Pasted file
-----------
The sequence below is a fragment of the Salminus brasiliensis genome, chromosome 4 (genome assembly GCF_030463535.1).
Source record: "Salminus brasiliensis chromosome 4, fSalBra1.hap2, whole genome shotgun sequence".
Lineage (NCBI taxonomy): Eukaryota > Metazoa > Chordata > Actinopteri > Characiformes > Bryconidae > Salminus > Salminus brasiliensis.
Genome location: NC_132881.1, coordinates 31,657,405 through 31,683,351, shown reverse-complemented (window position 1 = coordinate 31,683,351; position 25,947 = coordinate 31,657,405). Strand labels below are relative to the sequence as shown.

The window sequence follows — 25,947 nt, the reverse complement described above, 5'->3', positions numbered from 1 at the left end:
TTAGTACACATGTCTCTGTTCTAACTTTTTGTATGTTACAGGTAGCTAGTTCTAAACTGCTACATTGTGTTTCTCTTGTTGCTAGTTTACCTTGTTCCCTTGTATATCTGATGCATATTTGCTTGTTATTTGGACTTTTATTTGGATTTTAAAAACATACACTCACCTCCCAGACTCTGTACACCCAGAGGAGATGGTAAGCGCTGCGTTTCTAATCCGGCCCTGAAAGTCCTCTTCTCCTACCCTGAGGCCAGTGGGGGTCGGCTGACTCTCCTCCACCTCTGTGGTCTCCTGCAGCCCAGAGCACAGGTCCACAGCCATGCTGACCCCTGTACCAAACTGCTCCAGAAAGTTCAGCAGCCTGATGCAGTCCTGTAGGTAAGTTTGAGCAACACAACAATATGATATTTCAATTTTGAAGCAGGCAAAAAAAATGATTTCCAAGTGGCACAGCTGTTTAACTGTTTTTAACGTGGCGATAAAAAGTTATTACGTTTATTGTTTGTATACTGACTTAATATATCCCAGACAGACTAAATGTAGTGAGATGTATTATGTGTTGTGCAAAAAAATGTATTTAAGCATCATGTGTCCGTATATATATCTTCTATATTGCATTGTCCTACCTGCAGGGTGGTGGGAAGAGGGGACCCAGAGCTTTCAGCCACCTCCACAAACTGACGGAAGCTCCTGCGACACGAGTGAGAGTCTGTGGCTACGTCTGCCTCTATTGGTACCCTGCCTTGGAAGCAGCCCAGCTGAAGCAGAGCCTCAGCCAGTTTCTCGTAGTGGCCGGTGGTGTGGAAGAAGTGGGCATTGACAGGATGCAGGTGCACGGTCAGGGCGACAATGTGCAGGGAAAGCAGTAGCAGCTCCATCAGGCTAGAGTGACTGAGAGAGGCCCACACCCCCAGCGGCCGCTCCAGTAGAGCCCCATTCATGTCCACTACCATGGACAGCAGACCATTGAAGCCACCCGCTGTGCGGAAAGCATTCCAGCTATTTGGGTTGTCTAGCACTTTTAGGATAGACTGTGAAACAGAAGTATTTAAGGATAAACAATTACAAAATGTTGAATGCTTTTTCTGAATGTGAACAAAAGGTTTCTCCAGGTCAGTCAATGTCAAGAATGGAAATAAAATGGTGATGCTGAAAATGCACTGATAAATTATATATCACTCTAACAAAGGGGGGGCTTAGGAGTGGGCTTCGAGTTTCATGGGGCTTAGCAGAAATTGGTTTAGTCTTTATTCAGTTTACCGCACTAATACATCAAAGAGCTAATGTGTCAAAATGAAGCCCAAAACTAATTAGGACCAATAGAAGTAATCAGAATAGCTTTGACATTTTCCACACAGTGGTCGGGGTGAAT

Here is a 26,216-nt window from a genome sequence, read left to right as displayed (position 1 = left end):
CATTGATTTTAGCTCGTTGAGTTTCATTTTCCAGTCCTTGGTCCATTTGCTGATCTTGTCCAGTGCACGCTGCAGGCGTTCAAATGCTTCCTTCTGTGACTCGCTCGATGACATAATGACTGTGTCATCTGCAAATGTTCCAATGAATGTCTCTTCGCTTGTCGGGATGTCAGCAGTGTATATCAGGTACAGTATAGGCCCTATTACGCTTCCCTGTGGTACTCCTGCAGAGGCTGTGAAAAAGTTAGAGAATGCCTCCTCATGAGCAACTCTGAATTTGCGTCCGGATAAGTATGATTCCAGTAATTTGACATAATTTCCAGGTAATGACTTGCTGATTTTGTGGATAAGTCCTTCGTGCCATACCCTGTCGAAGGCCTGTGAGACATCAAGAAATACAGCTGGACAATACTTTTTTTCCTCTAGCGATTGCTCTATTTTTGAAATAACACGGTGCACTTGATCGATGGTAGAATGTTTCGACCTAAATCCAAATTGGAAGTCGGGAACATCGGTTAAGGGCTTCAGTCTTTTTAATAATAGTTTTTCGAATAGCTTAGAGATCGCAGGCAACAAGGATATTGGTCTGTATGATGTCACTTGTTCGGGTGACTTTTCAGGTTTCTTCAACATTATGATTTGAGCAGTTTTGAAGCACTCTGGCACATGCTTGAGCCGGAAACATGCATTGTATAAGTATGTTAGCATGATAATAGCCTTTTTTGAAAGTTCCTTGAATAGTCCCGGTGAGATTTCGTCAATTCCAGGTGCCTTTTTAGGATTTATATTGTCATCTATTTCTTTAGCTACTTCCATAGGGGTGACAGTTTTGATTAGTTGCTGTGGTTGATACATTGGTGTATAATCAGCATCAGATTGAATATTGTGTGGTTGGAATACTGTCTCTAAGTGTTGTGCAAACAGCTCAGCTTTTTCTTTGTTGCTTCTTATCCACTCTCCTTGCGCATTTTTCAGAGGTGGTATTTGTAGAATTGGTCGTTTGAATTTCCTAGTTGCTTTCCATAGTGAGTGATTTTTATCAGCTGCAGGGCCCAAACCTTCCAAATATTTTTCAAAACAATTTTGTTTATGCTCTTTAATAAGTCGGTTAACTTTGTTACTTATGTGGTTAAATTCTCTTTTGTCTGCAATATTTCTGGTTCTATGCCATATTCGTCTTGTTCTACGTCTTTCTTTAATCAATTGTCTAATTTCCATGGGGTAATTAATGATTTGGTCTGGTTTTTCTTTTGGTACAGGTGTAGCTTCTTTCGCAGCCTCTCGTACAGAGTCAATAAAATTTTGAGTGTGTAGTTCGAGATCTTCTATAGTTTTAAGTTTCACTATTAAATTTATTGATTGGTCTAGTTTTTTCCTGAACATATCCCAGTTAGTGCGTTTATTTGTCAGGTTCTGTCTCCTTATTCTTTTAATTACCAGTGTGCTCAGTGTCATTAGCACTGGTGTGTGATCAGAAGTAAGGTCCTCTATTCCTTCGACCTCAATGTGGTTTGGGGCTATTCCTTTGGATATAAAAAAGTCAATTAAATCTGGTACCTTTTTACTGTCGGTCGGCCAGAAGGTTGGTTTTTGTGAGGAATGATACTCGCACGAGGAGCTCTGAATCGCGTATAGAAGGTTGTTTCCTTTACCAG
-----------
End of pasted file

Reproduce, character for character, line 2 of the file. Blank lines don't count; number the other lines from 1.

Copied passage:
Source record: "Salminus brasiliensis chromosome 4, fSalBra1.hap2, whole genome shotgun sequence".